On Sept. 9, 2011, plaintiff Lewis Nash, 80, learned that he was suffering mesothelioma, which is an aggressive, incurable cancer that can result from ingestion or inhalation of fibers of asbestos. During a period that spanned 1956 and 1992, Nash drove buses that served the Fayetteville-Manlius School District. The buses and certain parts were provided by suppliers that included Lisle, Ill.-based Navistar Inc. Nash claimed that his job’s duties necessitated a significant presence in garages in which the buses were repaired and serviced. He further claimed that his mesothelioma stems from his inhalation of fibers of asbestos that was contained in parts that were replaced and/or serviced in the garage. Nash sued Navistar and many other companies that were believed to have distributed, manufactured and/or sold asbestos-containing products that were used in the areas in which he worked. Nash alleged that the defendants failed to provide warnings that adequately disclosed the risks that could have stemmed from the use of their products. Nash died after the suit had been filed. The suit was continued by his estate. The estate’s counsel discontinued the claims against some defendants; other defendants were dismissed; and others negotiated pretrial settlements. The matter ultimately proceeded to a trial against Navistar. The estate’s counsel contended that Nash operated Navistar-provided buses whose original brakes, clutches and gaskets contained asbestos. They also claimed that worn components were replaced by other Navistar-provided products that contained asbestos. The estate’s expert scientist opined that asbestos’s fibers would have been released during normal servicing of the products, and the estate’s expert pathologist opined that Nash’s mesothelioma stemmed from Nash’s exposure to asbestos. The estate’s counsel also contended that Navistar knew that its products contained asbestos, that asbestos’s associated hazards were widely known during the contemporary period and that Navistar failed to provide warnings that disclosed the hazards that could have stemmed from their products’ asbestos. Defense counsel claimed that Navistar’s products contained chrysotile asbestos, and they contended that chrysotile asbestos cannot cause mesothelioma. They also claimed that the products’ asbestos was encapsulated, and they contended that encapsulated asbestos would not have been emitted during routine use of the products. They suggested that Nash’s mesothelioma stemmed from Nash having worked in foundries in which workers handled products that contained amphibole asbestos, which is one of the more dangerous forms of asbestos. However, the estate’s counsel contended that defense counsel could not prove that asbestos was handled or used in the foundries in which Nash worked.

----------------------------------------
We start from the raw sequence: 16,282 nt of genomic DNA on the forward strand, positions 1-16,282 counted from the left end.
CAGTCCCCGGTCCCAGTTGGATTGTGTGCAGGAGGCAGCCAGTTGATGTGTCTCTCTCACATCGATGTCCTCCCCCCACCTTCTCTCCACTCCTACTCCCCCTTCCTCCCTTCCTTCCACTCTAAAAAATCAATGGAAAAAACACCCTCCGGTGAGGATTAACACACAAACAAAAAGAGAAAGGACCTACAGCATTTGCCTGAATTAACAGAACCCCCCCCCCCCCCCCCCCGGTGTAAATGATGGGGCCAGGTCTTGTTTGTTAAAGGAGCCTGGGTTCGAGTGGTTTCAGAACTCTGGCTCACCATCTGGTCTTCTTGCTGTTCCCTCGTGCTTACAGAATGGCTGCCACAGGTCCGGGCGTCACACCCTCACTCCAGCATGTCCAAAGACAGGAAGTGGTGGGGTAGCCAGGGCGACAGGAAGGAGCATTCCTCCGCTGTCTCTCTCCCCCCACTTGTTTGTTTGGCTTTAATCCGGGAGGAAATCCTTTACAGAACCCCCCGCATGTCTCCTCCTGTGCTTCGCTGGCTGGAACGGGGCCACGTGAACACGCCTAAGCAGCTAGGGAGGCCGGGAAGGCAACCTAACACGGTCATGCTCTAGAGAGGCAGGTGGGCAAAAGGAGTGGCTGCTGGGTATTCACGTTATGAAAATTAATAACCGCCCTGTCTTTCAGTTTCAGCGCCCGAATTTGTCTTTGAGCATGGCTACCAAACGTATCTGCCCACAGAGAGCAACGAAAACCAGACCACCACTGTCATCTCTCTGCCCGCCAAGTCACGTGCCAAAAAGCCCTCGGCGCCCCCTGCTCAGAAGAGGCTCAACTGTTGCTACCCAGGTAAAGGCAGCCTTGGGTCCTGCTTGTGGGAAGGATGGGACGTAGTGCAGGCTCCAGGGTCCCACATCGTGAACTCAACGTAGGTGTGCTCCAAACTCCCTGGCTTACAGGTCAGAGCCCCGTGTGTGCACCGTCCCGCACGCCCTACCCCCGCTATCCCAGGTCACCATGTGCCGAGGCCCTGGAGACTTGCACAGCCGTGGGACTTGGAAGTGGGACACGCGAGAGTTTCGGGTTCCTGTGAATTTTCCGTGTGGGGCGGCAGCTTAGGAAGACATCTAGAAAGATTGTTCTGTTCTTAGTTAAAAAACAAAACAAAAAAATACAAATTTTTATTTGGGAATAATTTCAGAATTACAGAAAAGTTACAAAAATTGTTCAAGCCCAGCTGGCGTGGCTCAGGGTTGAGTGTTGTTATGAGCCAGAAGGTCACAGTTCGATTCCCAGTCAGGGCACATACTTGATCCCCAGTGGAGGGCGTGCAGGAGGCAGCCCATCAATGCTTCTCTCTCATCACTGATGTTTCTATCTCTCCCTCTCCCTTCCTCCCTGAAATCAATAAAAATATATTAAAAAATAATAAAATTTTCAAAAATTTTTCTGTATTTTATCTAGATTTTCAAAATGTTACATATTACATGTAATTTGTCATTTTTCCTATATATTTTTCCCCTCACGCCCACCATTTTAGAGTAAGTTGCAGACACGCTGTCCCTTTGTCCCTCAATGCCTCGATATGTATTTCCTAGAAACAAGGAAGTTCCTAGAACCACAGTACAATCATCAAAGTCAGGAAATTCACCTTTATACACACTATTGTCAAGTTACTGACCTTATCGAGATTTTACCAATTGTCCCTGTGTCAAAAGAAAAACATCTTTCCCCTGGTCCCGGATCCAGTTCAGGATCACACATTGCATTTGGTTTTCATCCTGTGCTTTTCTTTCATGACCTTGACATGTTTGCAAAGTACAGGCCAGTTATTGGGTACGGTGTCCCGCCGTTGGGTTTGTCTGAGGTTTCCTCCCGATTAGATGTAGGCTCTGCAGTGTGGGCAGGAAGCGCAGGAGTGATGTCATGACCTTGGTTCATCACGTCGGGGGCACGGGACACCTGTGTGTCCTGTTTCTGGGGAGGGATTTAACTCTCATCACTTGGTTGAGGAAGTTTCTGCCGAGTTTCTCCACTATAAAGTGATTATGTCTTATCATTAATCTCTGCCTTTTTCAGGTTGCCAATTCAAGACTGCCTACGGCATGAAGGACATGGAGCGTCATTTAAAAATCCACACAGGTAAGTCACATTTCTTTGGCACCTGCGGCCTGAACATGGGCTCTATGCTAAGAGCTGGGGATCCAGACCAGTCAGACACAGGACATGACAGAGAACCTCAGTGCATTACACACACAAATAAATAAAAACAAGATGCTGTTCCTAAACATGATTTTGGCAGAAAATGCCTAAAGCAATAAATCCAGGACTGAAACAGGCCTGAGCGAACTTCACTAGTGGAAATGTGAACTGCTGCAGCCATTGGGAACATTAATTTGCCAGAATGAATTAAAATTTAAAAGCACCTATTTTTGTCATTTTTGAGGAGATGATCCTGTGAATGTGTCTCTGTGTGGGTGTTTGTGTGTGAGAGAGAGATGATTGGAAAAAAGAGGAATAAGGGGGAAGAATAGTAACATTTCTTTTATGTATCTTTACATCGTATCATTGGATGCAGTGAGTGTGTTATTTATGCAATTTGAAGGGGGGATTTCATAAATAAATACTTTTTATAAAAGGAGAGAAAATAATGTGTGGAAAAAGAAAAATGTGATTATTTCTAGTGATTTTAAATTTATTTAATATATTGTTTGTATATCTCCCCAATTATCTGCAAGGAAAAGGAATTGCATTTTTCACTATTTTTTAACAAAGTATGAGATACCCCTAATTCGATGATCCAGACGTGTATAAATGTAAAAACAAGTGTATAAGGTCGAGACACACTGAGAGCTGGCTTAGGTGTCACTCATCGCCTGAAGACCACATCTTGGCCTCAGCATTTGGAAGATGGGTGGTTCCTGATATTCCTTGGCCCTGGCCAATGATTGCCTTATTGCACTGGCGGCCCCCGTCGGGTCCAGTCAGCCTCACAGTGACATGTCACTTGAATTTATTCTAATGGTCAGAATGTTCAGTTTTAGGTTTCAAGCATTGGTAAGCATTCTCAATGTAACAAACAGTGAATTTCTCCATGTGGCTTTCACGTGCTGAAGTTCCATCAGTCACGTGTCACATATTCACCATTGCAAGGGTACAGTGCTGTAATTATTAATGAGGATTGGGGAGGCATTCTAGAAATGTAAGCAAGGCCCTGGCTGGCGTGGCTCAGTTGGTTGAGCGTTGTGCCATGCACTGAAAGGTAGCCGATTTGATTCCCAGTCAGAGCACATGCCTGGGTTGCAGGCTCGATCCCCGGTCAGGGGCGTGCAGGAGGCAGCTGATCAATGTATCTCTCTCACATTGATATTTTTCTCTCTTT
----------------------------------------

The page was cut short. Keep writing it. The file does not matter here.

On Sept. 9, 2011, Nash learned that he was suffering mesothelioma. Nash claimed that the disease’s effects included fatigue, impairment of his respiration and pain that stemmed from his chest. Nash underwent several months of chemotherapy, but his condition deteriorated. He experienced a severe reduction of his weight; his fatigue worsened; and he became weak. He died on Sept. 20, 2012. Nash, 81, was survived by his wife and five children. Nash’s estate sought recovery of wrongful-death damages that included economic damages, $3 million for Nash’s anguish, and $3 million for Nash’s pain and suffering. Nash’s widow, Mary Nash, sought recovery of damages for loss of consortium.


The jury found that Navistar was liable for Mr. Nash’s mesothelioma. It determined that the plaintiffs’ damages totaled $7.7 million.

Estate of Lewis Nash: $3,000,000 Wrongful Death: Survival; $3,000,000 Wrongful Death: Past Mental Anguish; $1,500,000 Wrongful Death: pecuniary loss; Mary Nash: $200,000 Wrongful Death: loss of consortium

Trial Information:


Charles C. Merrell

Trial Length:


Trial Deliberations:


Jury Composition:

1 male/ 5 female

Editor’s Comment:

This report is based on information that was provided by plaintiffs’ counsel and Navistar’s counsel. The remaining defendants’ counsel was not asked to contribute.